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Front Cell Dev Biol



JAX Source

Front Cell Dev Biol 2021 Sep 22; 9:750587



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JAX Institutional Support, GM0103423, GM104318


The lack of scar-free healing and regeneration in many adult human tissues imposes severe limitations on the recovery of function after injury. In stark contrast, salamanders can functionally repair a range of clinically relevant tissues throughout adult life. The impressive ability to regenerate whole limbs after amputation, or regenerate following cardiac injury, is critically dependent on the recruitment of (myeloid) macrophage white blood cells to the site of injury. Amputation in the absence of macrophages results in regeneration failure and scar tissue induction. Identifying the exact hematopoietic source or reservoir of myeloid cells supporting regeneration is a necessary step in characterizing differences in macrophage phenotypes regulating scarring or regeneration across species. Mammalian wounds are dominated by splenic-derived monocytes that originate in the bone marrow and differentiate into macrophages within the wound. Unlike mammals, adult axolotls do not have functional bone marrow but instead utilize liver and spleen tissues as major sites for adult hematopoiesis. To interrogate leukocyte identity, tissue origins, and modes of recruitment, we established several transgenic axolotl hematopoietic tissue transplant models and flow cytometry protocols to study cell migration and identify the source of pro-regenerative macrophages. We identified that although bidirectional trafficking of leukocytes can occur between spleen and liver tissues, the liver is the major source of leukocytes recruited to regenerating limbs. Recruitment of leukocytes and limb regeneration occurs in the absence of the spleen, thus confirming the dependence of liver-derived myeloid cells in regeneration and that splenic maturation is dispensable for the education of pro-regenerative macrophages. This work provides an important foundation for understanding the hematopoietic origins and education of myeloid cells recruited to, and essential for, adult tissue regeneration.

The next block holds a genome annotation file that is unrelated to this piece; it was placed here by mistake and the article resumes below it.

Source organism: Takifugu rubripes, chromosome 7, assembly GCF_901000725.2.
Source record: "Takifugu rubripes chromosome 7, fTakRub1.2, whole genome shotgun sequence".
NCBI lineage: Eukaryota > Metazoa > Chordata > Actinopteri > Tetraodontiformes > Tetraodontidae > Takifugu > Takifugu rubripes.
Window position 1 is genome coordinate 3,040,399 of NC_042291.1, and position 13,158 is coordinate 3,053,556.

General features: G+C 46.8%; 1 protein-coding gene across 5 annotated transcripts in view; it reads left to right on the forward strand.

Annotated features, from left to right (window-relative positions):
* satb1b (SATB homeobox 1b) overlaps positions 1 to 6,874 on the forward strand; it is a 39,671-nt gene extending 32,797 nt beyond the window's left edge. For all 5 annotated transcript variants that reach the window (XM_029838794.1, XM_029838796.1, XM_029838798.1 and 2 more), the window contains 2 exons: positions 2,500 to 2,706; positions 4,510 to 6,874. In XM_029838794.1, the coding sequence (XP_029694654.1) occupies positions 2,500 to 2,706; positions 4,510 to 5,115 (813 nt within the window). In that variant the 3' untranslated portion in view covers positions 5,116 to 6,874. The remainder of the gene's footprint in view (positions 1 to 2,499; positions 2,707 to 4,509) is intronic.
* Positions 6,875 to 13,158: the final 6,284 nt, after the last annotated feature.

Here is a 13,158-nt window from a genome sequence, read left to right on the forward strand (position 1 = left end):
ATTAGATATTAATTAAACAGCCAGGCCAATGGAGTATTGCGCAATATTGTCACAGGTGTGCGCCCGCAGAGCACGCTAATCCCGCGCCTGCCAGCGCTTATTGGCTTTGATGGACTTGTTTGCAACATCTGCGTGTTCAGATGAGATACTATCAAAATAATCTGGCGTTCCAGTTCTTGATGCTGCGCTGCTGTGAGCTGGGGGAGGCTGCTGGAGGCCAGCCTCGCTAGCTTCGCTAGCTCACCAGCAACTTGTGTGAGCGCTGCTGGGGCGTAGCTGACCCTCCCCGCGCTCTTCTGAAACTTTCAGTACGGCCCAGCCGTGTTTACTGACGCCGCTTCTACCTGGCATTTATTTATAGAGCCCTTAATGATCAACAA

We would like to acknowledge the assistance the Flowcore (Monash University) and Will Schott of the JAX flow cytometry facility for assistance in FACS sorting and helpful discussions. Images were acquired using equipment the ARMI, MMI (Monash Micro Imaging), and the Light Microscopy Facility at the MDIBL, which was supported by the Maine INBRE grant (GM103423) from the National Institute of General Medical Sciences at the National Institutes of Health.

This is an open access article distributed under the terms of the Creative Commons Attribution License.